NEW YORK (MainStreet) – Economic reality has changed Millennials' approach to housing. Now the housing market is going to have to change its approach to them.
According to Washington, D.C.-based nonprofit Generation Opportunity, the unemployment rate for 18- to 29-year-olds hit 9.8% in March. The effective unemployment rate, including those who just started looking for jobs, is closer to 14%. The Federal Reserve Bank of New York noted in February that student loan debt has climbed to $1.16 trillion, with more than one in 10 student loans (11.3%) past due.
As for their approach to the housing market, it's a crawl at best. According to Principal Financial Group, Millennials are already putting 65% of their budget toward housing — with just 38% owning their own homes. Roughly 7% are still getting help with the rent from their parents.
“Their approach is more conservative,” says Mike Schenk, senior economist at Credit Union National Association. “They've much more cautious than people were pre-crisis, and I think a big reason for that is their parents: They learned from some of the mistakes that their parents made.”
Overall, Millennials have fundamentally shifted the prevailing view of the housing market. Jeff Taylor, managing partner of independent mortgage processor Digital Risk, notes that the combination of their parents' experience and their own current debt burden — which includes an average $33,050 in student loan debt for the Class of 2015 — has made them wary of investing in homes.
“Our parents looked at their homes as their nest eggs, where you worked, you paid it off and that was your savings,” Taylor says. “There's also the reality that they've seen so many of their friends, family and parents get absolutely turned upside down by the housing crisis that they don't look at the the house as a nest egg, but just as a place to live.”
The current economic picture hasn't done much to change that view. While the median household income grew 0.3% last year to nearly $52,000, that's still 8% lower than pre-recession 2007 and, adjusted for inflation, are hovering at the same levels they were in 1996. In fact, with inflation accounted for, American households were actually making more in 1989. According to Taylor, that's driven Millennials toward rentals even in cases where a mortgage would cost less.
“It's housing for the moment,” he says. "Until they get more comfortable in a job or family situation, they're not going to be ready to buy.”
When they do take the plunge and try to buy a house, they're especially cautious and particularly distrustful of banks. CUNA notes that last year credit unions grew their membership by 3%. Of those roughly 3 million members, about two-thirds were Millennials. While Schenk says that his credit unions are a bit more flexible in their underwriting than banks and avoided the mortgages that gave banks fits during the housing crisis, he says Millennials have been choosing credit unions for mortgages largely because they're looking at the bigger picture.
“Part of the reason is that credit unions have a long history of approaching not just the homebuying decision, but financing decisions generally, in a collaborative and consultative way,” he says. “That consultative process and that approach to the individual not as a mortgage borrower, per se, but as an individual that has a broad array of financial needs with the mortgage decision as part of that context is a big deal.”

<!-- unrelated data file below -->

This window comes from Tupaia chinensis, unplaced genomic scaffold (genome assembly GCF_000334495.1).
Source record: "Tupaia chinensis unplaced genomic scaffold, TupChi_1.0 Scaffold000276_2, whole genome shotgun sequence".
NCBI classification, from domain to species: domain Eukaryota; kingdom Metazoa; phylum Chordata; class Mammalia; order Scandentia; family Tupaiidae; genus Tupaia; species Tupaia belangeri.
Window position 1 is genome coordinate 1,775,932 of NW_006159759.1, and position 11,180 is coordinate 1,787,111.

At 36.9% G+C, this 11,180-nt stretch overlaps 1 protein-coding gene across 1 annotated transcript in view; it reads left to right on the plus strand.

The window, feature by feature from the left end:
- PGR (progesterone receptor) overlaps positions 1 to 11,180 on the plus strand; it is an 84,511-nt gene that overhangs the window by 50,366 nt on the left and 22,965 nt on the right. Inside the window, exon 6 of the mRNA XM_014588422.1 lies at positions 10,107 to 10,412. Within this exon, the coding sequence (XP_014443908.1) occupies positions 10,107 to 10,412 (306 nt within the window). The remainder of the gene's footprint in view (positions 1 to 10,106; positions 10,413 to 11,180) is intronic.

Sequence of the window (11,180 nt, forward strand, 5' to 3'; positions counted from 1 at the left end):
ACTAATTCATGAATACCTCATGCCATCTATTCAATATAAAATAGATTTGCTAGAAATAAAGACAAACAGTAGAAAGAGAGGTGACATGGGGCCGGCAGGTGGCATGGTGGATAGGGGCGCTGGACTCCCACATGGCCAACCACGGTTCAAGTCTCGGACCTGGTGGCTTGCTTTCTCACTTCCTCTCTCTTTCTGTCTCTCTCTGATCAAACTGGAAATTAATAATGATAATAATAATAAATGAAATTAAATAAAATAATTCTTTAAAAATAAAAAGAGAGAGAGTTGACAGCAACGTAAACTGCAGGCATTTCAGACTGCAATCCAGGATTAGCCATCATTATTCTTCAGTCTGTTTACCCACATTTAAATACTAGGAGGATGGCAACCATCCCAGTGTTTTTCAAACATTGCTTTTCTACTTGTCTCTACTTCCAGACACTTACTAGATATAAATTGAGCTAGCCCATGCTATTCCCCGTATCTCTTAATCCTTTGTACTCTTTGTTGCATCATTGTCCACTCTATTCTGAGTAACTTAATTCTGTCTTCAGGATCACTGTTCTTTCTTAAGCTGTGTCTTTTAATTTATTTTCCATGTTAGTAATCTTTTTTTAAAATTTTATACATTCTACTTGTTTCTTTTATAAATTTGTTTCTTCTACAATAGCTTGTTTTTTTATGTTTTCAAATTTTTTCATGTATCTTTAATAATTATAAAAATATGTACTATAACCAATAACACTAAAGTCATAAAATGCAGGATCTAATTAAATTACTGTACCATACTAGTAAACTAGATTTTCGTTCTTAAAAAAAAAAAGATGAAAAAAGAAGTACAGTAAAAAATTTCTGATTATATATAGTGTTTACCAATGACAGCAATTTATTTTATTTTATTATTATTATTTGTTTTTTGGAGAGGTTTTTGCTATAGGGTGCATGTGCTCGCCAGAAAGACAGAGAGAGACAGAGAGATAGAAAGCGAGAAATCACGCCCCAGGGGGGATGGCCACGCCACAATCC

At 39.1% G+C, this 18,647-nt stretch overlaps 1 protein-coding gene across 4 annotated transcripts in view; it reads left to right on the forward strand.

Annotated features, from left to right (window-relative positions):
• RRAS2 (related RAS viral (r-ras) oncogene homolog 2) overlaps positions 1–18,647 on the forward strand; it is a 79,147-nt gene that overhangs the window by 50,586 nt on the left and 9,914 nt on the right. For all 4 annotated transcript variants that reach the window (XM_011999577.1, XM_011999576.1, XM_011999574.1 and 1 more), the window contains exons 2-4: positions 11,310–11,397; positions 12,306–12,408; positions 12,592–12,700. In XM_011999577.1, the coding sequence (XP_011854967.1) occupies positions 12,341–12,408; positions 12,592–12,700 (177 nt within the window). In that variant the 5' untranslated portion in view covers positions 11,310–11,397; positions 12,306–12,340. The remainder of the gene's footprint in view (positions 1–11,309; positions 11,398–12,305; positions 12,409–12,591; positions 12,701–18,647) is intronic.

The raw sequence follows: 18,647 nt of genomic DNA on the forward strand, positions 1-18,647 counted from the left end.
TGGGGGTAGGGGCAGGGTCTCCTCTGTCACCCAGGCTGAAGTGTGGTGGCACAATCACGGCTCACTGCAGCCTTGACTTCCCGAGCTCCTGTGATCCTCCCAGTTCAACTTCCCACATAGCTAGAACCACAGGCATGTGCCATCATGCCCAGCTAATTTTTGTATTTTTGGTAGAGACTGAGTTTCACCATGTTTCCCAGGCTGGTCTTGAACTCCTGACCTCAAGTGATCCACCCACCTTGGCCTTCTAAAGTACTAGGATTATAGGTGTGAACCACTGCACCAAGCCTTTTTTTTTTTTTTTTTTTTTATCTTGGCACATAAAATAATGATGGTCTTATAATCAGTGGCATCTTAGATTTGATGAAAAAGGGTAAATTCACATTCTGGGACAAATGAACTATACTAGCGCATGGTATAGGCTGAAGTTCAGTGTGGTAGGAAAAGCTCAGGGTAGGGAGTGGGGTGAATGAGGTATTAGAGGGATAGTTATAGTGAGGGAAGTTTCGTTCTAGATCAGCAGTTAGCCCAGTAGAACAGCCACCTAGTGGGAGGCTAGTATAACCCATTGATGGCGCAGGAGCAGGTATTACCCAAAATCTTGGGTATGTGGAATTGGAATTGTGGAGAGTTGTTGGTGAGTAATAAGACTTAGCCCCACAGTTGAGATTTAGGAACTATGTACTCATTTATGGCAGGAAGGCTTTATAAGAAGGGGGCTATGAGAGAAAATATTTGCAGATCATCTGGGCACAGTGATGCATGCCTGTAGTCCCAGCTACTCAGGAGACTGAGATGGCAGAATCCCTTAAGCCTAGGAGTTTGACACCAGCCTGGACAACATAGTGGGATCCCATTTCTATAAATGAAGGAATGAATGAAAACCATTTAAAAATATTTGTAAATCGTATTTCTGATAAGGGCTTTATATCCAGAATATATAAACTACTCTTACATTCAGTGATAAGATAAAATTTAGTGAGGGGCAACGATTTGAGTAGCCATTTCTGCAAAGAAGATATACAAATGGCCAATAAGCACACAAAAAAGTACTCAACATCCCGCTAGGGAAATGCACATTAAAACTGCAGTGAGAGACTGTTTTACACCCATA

They're also proving especially patient. Taylor says that many of the homebuilders his company works with have taken to building in urban areas at higher prices to meet Millennials' needs. Many don't drive or own cars and, as Taylor points out, they're willing to trade a bigger house at a lower price for a smaller place with restaurants, shopping and other amenities nearby.
“Right now, it feels like they really want to be downtown,” he says. “I'm born-and-raised from Miami and for the first 35 years of my life, Downtown Miami was just an area that nobody lived in and was dead by 5 p.m. In the last five or six years, it's been amazing the buildings that have gone up there, and it's the Millennials moving in.”
And there are going to be more of them, if projections hold up. Schenk notes that the credit unions' baseline forecast has unemployment down to 4.8% by 2016. Schenk says that will help wages increase beyond the rate of inflation and push more millennials into the jobs they were trained to do. They may also get a boost from Washington as the Federal Reserve begins increasing interest rates.
“One of the things that is going to push Millennials off the fence is Fed action, which we anticipate coming sooner rather than later,” Schenk says. “We believe that a lot of folks have sat on the sideline waiting for rates to go down further, but we believe the Federal Reserve will act by the middle of this year.
That's great for Millennials and urban areas, but it may come at a cost for the suburbs. With Millennials increasingly embracing urban life, Taylor says homebuilders are going to have to throw in a whole lot of perks to draw them to the same suburbs their parents fled to a generation before.
They want their homes very technologically advanced, with iPads on the wall that control the lighting, and that comes with new construction,” he says. “Those are the turnkey-style smart houses that builders are trying to build to lure Millennials to the suburbs, because they're going to need more bang for the buck.”
— Written by Jason Notte in Portland, Ore., for MainStreet
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